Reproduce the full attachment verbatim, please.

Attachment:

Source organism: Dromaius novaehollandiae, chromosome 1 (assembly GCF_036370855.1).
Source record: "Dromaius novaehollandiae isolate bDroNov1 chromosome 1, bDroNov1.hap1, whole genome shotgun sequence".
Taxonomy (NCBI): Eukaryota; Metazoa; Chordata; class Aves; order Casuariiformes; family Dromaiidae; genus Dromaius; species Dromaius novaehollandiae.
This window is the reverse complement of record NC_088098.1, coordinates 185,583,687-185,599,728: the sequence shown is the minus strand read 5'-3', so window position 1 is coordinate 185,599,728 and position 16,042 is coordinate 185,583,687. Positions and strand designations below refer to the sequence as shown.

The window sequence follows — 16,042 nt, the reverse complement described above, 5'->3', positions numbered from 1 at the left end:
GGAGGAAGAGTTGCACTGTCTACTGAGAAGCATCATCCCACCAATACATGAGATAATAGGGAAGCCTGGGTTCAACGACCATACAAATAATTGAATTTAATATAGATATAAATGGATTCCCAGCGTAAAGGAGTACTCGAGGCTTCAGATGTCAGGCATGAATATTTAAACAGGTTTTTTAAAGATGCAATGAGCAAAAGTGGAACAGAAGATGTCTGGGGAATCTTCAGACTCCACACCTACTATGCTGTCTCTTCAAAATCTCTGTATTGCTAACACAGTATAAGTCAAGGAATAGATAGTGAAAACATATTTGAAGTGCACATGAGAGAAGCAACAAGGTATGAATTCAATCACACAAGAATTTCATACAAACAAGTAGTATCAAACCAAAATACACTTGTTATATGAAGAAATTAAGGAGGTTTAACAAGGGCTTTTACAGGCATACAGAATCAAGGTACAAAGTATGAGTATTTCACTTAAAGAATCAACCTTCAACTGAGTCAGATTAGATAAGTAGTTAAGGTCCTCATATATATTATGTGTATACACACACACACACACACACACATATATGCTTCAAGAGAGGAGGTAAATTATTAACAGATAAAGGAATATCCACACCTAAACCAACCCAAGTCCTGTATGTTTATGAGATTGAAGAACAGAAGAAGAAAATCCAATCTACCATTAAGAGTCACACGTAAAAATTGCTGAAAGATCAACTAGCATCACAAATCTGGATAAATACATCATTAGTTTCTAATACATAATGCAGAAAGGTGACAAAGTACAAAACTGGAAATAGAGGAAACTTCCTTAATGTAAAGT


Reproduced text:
Source organism: Dromaius novaehollandiae, chromosome 1 (assembly GCF_036370855.1).
Source record: "Dromaius novaehollandiae isolate bDroNov1 chromosome 1, bDroNov1.hap1, whole genome shotgun sequence".
Taxonomy (NCBI): Eukaryota; Metazoa; Chordata; class Aves; order Casuariiformes; family Dromaiidae; genus Dromaius; species Dromaius novaehollandiae.
This window is the reverse complement of record NC_088098.1, coordinates 185,583,687-185,599,728: the sequence shown is the minus strand read 5'-3', so window position 1 is coordinate 185,599,728 and position 16,042 is coordinate 185,583,687. Positions and strand designations below refer to the sequence as shown.

The window sequence follows — 16,042 nt, the reverse complement described above, 5'->3', positions numbered from 1 at the left end:
GGAGGAAGAGTTGCACTGTCTACTGAGAAGCATCATCCCACCAATACATGAGATAATAGGGAAGCCTGGGTTCAACGACCATACAAATAATTGAATTTAATATAGATATAAATGGATTCCCAGCGTAAAGGAGTACTCGAGGCTTCAGATGTCAGGCATGAATATTTAAACAGGTTTTTTAAAGATGCAATGAGCAAAAGTGGAACAGAAGATGTCTGGGGAATCTTCAGACTCCACACCTACTATGCTGTCTCTTCAAAATCTCTGTATTGCTAACACAGTATAAGTCAAGGAATAGATAGTGAAAACATATTTGAAGTGCACATGAGAGAAGCAACAAGGTATGAATTCAATCACACAAGAATTTCATACAAACAAGTAGTATCAAACCAAAATACACTTGTTATATGAAGAAATTAAGGAGGTTTAACAAGGGCTTTTACAGGCATACAGAATCAAGGTACAAAGTATGAGTATTTCACTTAAAGAATCAACCTTCAACTGAGTCAGATTAGATAAGTAGTTAAGGTCCTCATATATATTATGTGTATACACACACACACACACACACACATATATGCTTCAAGAGAGGAGGTAAATTATTAACAGATAAAGGAATATCCACACCTAAACCAACCCAAGTCCTGTATGTTTATGAGATTGAAGAACAGAAGAAGAAAATCCAATCTACCATTAAGAGTCACACGTAAAAATTGCTGAAAGATCAACTAGCATCACAAATCTGGATAAATACATCATTAGTTTCTAATACATAATGCAGAAAGGTGACAAAGTACAAAACTGGAAATAGAGGAAACTTCCTTAATGTAAAGT